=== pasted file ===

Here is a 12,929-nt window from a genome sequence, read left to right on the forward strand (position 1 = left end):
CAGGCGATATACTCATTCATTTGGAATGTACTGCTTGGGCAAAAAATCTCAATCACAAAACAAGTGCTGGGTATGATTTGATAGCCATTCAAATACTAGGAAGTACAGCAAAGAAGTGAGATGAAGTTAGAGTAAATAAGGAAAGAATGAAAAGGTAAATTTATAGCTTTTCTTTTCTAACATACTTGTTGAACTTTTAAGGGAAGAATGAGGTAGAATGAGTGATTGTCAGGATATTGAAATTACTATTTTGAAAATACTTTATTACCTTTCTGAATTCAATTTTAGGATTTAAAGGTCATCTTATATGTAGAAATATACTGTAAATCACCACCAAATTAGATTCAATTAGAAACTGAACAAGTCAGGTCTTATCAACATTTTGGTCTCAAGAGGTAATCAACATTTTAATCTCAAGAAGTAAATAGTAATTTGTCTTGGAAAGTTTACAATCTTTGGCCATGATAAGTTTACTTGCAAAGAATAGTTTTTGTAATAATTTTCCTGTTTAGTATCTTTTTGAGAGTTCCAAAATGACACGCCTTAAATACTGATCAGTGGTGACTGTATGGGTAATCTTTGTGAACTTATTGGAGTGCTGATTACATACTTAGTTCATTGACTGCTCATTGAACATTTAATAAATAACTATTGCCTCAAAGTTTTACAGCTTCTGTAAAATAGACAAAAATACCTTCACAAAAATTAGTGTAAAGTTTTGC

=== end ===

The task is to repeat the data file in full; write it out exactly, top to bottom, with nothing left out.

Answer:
Here is a 12,929-nt window from a genome sequence, read left to right on the forward strand (position 1 = left end):
CAGGCGATATACTCATTCATTTGGAATGTACTGCTTGGGCAAAAAATCTCAATCACAAAACAAGTGCTGGGTATGATTTGATAGCCATTCAAATACTAGGAAGTACAGCAAAGAAGTGAGATGAAGTTAGAGTAAATAAGGAAAGAATGAAAAGGTAAATTTATAGCTTTTCTTTTCTAACATACTTGTTGAACTTTTAAGGGAAGAATGAGGTAGAATGAGTGATTGTCAGGATATTGAAATTACTATTTTGAAAATACTTTATTACCTTTCTGAATTCAATTTTAGGATTTAAAGGTCATCTTATATGTAGAAATATACTGTAAATCACCACCAAATTAGATTCAATTAGAAACTGAACAAGTCAGGTCTTATCAACATTTTGGTCTCAAGAGGTAATCAACATTTTAATCTCAAGAAGTAAATAGTAATTTGTCTTGGAAAGTTTACAATCTTTGGCCATGATAAGTTTACTTGCAAAGAATAGTTTTTGTAATAATTTTCCTGTTTAGTATCTTTTTGAGAGTTCCAAAATGACACGCCTTAAATACTGATCAGTGGTGACTGTATGGGTAATCTTTGTGAACTTATTGGAGTGCTGATTACATACTTAGTTCATTGACTGCTCATTGAACATTTAATAAATAACTATTGCCTCAAAGTTTTACAGCTTCTGTAAAATAGACAAAAATACCTTCACAAAAATTAGTGTAAAGTTTTGC